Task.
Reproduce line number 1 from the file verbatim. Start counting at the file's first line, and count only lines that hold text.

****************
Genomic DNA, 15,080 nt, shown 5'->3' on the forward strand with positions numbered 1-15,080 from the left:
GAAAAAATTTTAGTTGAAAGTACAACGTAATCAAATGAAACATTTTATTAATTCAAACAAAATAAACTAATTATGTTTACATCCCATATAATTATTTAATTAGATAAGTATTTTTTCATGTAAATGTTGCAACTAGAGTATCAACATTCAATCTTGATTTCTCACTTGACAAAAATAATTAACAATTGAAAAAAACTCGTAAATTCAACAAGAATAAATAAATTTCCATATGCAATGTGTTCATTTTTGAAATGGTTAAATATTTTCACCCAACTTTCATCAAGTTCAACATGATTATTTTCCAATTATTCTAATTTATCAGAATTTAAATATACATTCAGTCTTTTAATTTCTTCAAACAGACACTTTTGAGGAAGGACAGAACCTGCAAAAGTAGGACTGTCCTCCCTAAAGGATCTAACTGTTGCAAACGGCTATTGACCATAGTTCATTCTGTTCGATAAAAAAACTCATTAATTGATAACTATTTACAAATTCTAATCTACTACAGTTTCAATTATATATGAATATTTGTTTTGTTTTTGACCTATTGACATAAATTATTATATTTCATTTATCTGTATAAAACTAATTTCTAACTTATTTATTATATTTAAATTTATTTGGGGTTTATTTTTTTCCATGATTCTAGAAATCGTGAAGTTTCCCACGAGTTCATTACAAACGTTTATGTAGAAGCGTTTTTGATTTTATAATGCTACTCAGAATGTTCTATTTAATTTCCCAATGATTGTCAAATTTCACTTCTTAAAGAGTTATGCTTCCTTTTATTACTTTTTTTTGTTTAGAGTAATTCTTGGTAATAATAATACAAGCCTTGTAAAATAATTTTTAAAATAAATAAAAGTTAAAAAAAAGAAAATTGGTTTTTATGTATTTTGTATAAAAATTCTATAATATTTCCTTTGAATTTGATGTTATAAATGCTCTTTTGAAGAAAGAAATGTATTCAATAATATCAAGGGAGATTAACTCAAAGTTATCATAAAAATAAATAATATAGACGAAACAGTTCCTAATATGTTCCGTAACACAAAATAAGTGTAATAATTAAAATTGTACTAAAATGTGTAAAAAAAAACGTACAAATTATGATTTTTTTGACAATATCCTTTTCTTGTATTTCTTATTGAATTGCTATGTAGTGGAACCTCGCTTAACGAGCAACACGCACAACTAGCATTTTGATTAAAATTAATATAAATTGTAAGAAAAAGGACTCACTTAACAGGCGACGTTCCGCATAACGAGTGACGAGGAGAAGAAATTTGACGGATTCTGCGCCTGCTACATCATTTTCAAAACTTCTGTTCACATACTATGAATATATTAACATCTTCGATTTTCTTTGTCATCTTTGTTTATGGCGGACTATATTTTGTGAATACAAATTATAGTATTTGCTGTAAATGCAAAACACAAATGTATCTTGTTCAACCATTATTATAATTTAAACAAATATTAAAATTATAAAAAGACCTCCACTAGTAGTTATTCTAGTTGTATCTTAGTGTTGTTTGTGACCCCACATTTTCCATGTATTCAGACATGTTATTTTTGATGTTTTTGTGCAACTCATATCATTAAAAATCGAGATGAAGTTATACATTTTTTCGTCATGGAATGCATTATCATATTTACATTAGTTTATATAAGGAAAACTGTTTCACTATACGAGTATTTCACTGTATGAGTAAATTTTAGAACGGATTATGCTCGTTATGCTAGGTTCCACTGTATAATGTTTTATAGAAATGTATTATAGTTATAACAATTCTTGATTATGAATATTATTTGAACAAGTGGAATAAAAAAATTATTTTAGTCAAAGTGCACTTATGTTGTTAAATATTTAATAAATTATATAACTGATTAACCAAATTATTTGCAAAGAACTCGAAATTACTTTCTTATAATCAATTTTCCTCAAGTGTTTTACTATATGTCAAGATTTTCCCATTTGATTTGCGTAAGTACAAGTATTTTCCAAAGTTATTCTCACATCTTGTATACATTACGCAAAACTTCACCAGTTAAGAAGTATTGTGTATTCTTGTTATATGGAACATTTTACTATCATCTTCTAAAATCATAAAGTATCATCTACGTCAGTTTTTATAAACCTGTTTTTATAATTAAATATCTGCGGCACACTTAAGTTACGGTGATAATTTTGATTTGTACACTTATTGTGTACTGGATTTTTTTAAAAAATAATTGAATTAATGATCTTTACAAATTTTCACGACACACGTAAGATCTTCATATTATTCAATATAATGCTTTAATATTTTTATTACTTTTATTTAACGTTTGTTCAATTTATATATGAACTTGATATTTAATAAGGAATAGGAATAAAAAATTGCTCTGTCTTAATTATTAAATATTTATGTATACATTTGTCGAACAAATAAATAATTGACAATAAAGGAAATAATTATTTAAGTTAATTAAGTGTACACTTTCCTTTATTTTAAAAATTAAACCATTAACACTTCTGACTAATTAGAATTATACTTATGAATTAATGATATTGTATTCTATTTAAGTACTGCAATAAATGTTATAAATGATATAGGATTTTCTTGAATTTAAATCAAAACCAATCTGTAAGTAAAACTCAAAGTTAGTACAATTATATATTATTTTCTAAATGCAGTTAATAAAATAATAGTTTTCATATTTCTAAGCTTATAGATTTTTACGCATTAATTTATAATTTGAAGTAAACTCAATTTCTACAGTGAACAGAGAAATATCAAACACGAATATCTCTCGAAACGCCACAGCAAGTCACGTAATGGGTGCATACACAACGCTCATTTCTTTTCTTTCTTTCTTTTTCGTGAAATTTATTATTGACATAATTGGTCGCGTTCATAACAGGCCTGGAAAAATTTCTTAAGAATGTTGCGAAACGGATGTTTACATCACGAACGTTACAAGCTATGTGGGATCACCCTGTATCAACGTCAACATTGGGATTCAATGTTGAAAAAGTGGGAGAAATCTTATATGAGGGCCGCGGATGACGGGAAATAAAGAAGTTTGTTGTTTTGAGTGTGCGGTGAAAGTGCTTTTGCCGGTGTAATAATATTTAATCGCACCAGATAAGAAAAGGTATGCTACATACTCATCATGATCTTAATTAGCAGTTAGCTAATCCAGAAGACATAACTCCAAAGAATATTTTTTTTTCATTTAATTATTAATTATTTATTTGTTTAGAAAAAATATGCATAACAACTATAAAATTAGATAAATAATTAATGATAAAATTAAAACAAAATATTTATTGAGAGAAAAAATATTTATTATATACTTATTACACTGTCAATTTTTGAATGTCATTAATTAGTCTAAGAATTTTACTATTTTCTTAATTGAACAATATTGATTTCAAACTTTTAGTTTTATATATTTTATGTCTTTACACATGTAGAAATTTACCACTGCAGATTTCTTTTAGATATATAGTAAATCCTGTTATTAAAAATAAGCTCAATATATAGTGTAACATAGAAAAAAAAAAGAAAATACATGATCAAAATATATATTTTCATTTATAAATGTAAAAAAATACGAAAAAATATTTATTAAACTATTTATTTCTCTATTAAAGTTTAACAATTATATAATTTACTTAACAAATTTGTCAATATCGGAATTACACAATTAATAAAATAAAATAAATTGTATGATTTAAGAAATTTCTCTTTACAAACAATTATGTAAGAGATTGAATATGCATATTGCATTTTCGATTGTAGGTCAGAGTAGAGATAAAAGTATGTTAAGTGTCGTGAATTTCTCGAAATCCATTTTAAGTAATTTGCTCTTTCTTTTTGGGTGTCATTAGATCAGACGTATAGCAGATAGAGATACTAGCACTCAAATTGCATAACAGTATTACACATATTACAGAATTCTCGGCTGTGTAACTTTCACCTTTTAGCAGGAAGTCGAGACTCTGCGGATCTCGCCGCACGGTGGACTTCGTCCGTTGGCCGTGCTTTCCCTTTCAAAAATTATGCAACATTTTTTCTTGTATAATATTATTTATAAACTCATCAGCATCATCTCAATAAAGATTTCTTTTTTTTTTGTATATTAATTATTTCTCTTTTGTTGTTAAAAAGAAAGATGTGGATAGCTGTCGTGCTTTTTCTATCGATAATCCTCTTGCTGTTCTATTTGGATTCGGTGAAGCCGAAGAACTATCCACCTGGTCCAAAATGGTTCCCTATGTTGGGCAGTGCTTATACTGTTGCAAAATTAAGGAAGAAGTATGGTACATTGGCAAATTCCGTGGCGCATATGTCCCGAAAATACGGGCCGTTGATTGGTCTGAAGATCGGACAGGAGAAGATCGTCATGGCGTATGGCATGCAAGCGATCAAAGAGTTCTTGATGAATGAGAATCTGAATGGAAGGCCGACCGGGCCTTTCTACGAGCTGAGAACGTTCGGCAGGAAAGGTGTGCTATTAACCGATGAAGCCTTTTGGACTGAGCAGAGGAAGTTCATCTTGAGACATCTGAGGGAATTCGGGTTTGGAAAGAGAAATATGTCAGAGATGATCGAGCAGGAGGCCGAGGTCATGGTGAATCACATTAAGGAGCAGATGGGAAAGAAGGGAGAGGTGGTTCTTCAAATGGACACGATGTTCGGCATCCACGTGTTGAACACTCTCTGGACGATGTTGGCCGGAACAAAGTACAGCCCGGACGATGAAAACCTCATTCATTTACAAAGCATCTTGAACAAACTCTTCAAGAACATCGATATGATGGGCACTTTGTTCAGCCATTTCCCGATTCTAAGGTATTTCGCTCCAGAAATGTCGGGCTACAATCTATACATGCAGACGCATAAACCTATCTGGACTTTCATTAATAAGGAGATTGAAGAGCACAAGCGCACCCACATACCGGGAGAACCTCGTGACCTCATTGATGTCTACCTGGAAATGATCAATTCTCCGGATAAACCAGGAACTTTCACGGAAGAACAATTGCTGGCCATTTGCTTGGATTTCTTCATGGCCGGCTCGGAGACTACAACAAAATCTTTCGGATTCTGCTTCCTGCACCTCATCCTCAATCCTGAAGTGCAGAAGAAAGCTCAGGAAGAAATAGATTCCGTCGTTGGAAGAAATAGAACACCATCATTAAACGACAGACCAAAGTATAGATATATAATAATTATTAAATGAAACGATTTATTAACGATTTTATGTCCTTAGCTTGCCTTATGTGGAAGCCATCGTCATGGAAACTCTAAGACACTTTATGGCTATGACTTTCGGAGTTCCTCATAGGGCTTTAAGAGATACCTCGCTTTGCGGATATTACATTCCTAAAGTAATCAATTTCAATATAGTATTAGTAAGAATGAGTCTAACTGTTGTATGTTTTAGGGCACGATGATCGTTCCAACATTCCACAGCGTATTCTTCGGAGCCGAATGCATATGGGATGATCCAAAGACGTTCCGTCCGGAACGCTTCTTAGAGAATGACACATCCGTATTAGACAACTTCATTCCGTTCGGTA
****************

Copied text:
Genomic DNA, 15,080 nt, shown 5'->3' on the forward strand with positions numbered 1-15,080 from the left: